Since arriving in Japan in 2004, he has filed for refugee status four times. His short-term visa expired during the application process, and he was living here under the provisional release program along with his wife and three children, who have also applied for refugee status.
The family was split apart a year ago when Colak’s provisional release was revoked without explanation. He was immediately taken into custody by Immigration Bureau officials.
According to the ministry, provisional releases are only issued when overstayers are seriously ill or if they meet other conditions that obviate the need to be held in a detention center.
Any illegal overstayer who has been handed a deportation order can be detained, and it is not unusual for asylum-seekers with deportation orders to be detained if they repeatedly file for refugee status using the same reason and without providing additional evidence, which often is hard to obtain.
Japan’s detention policy has drawn international criticism.
A report published in 2013 by the United Nations Committee Against Torture stated that Japan should “ensure that the detention of asylum-seekers is only used as a last resort, and when necessary, for as short a period as possible, and introduce a maximum period of detention pending deportation.” The report also pointed out Japan’s lack of independent review of detention decisions.
Despite such criticism, the Immigration Bureau has maintained its stance. The head of the bureau, Masaki Wada, issued an internal document dated Feb. 28, 2018, stating that barring extreme illness, those who do not qualify for provisional release should be detained until they agree to be deported.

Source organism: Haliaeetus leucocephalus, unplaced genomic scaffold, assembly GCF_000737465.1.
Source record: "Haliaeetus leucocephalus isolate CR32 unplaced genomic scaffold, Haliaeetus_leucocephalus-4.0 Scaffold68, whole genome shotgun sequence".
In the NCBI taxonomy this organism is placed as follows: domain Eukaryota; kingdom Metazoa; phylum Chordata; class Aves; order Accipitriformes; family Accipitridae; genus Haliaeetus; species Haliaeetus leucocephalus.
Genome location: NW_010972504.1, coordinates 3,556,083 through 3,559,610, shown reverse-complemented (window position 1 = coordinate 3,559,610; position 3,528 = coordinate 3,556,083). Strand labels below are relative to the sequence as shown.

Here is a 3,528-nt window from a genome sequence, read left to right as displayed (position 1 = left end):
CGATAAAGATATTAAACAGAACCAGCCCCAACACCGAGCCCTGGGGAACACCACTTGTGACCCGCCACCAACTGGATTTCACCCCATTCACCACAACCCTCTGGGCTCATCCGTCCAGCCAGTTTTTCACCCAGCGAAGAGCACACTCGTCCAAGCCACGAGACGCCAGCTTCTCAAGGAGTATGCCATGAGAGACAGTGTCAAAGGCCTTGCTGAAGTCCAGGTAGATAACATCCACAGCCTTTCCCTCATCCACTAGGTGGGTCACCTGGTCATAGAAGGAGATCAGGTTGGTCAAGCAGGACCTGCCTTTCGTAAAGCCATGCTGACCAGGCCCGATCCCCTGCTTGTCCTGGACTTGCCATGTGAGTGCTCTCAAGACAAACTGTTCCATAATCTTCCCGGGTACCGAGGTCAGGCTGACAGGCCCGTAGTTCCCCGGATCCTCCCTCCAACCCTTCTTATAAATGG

Japan, as a signatory to the U.N. Refugee Convention, is not allowed to repatriate refugees to their home countries and the deportation process is suspended when a detainee rejects repatriation.
Often, it comes down to who gives in first — the detainees or the immigration authorities.
The ministry believes that a large portion of people requesting asylum are unskilled laborers from Asia trying to take advantage of the refugee system, which grants work permits to all asylum-seekers six months after applying for refugee status.
The ministry, therefore, introduced a stricter screening system last January to weed out the people who came to Japan to work rather than to flee persecution. Those who file applications based on reasons the ministry does not consider valid under the 1951 Convention Relating to the Status of Refugees can face deportation.
Living in a room with eight other people for more than a year has taken a toll on Colak, as he now claims he has developed asthma and sometimes suffers from chest pains.
“It took almost two months to see a doctor after seeking medical attention,” he said. “The doctor didn’t examine me physically” but only asked questions about his condition.